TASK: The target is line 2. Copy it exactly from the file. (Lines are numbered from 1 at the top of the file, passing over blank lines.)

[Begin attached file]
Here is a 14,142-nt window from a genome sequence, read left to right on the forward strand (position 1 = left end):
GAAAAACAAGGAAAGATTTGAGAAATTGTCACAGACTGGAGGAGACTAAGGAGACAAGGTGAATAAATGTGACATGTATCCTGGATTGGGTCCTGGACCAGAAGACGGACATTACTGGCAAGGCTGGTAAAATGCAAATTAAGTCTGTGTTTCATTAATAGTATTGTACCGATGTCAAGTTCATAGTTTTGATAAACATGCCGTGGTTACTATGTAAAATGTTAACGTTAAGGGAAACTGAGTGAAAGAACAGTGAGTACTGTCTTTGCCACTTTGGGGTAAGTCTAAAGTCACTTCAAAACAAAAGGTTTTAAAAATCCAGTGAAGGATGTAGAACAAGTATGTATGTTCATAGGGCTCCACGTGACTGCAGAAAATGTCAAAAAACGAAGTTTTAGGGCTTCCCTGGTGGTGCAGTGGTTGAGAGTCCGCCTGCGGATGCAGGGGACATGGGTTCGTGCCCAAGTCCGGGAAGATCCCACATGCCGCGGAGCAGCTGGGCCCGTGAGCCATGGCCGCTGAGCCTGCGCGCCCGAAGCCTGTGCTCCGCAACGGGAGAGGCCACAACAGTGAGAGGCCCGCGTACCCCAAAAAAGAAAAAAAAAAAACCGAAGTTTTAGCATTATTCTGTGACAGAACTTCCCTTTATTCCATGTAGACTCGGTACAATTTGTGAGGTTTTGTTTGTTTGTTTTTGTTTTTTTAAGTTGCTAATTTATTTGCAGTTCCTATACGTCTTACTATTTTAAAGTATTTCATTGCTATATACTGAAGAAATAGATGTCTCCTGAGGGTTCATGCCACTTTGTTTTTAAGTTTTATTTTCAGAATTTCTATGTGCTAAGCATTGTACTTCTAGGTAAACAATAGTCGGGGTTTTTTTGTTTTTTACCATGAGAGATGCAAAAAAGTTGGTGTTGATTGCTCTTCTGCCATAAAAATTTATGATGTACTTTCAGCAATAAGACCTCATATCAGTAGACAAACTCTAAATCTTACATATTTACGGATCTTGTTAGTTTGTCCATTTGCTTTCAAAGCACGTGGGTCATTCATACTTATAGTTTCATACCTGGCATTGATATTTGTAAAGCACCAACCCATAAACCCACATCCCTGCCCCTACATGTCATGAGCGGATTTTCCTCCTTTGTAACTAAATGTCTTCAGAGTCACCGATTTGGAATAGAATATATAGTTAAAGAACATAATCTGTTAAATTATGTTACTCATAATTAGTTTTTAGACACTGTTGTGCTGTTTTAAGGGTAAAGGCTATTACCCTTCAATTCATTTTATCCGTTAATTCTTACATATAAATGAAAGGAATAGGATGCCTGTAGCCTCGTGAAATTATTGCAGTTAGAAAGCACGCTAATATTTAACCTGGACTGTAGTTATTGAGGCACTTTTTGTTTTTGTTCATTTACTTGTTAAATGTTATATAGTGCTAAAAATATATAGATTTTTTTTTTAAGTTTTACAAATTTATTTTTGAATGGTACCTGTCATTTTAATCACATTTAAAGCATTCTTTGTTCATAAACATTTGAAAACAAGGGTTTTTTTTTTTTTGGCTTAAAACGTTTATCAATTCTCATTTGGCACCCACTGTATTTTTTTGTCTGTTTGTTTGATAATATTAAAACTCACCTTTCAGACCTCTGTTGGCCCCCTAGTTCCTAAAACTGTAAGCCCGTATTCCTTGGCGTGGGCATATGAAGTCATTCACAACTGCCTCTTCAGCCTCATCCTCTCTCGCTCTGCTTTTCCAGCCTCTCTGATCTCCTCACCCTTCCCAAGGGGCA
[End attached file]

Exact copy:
GAAAAACAAGGAAAGATTTGAGAAATTGTCACAGACTGGAGGAGACTAAGGAGACAAGGTGAATAAATGTGACATGTATCCTGGATTGGGTCCTGGACCAGAAGACGGACATTACTGGCAAGGCTGGTAAAATGCAAATTAAGTCTGTGTTTCATTAATAGTATTGTACCGATGTCAAGTTCATAGTTTTGATAAACATGCCGTGGTTACTATGTAAAATGTTAACGTTAAGGGAAACTGAGTGAAAGAACAGTGAGTACTGTCTTTGCCACTTTGGGGTAAGTCTAAAGTCACTTCAAAACAAAAGGTTTTAAAAATCCAGTGAAGGATGTAGAACAAGTATGTATGTTCATAGGGCTCCACGTGACTGCAGAAAATGTCAAAAAACGAAGTTTTAGGGCTTCCCTGGTGGTGCAGTGGTTGAGAGTCCGCCTGCGGATGCAGGGGACATGGGTTCGTGCCCAAGTCCGGGAAGATCCCACATGCCGCGGAGCAGCTGGGCCCGTGAGCCATGGCCGCTGAGCCTGCGCGCCCGAAGCCTGTGCTCCGCAACGGGAGAGGCCACAACAGTGAGAGGCCCGCGTACCCCAAAAAAGAAAAAAAAAAAACCGAAGTTTTAGCATTATTCTGTGACAGAACTTCCCTTTATTCCATGTAGACTCGGTACAATTTGTGAGGTTTTGTTTGTTTGTTTTTGTTTTTTTAAGTTGCTAATTTATTTGCAGTTCCTATACGTCTTACTATTTTAAAGTATTTCATTGCTATATACTGAAGAAATAGATGTCTCCTGAGGGTTCATGCCACTTTGTTTTTAAGTTTTATTTTCAGAATTTCTATGTGCTAAGCATTGTACTTCTAGGTAAACAATAGTCGGGGTTTTTTTGTTTTTTACCATGAGAGATGCAAAAAAGTTGGTGTTGATTGCTCTTCTGCCATAAAAATTTATGATGTACTTTCAGCAATAAGACCTCATATCAGTAGACAAACTCTAAATCTTACATATTTACGGATCTTGTTAGTTTGTCCATTTGCTTTCAAAGCACGTGGGTCATTCATACTTATAGTTTCATACCTGGCATTGATATTTGTAAAGCACCAACCCATAAACCCACATCCCTGCCCCTACATGTCATGAGCGGATTTTCCTCCTTTGTAACTAAATGTCTTCAGAGTCACCGATTTGGAATAGAATATATAGTTAAAGAACATAATCTGTTAAATTATGTTACTCATAATTAGTTTTTAGACACTGTTGTGCTGTTTTAAGGGTAAAGGCTATTACCCTTCAATTCATTTTATCCGTTAATTCTTACATATAAATGAAAGGAATAGGATGCCTGTAGCCTCGTGAAATTATTGCAGTTAGAAAGCACGCTAATATTTAACCTGGACTGTAGTTATTGAGGCACTTTTTGTTTTTGTTCATTTACTTGTTAAATGTTATATAGTGCTAAAAATATATAGATTTTTTTTTTAAGTTTTACAAATTTATTTTTGAATGGTACCTGTCATTTTAATCACATTTAAAGCATTCTTTGTTCATAAACATTTGAAAACAAGGGTTTTTTTTTTTTTGGCTTAAAACGTTTATCAATTCTCATTTGGCACCCACTGTATTTTTTTGTCTGTTTGTTTGATAATATTAAAACTCACCTTTCAGACCTCTGTTGGCCCCCTAGTTCCTAAAACTGTAAGCCCGTATTCCTTGGCGTGGGCATATGAAGTCATTCACAACTGCCTCTTCAGCCTCATCCTCTCTCGCTCTGCTTTTCCAGCCTCTCTGATCTCCTCACCCTTCCCAAGGGGCA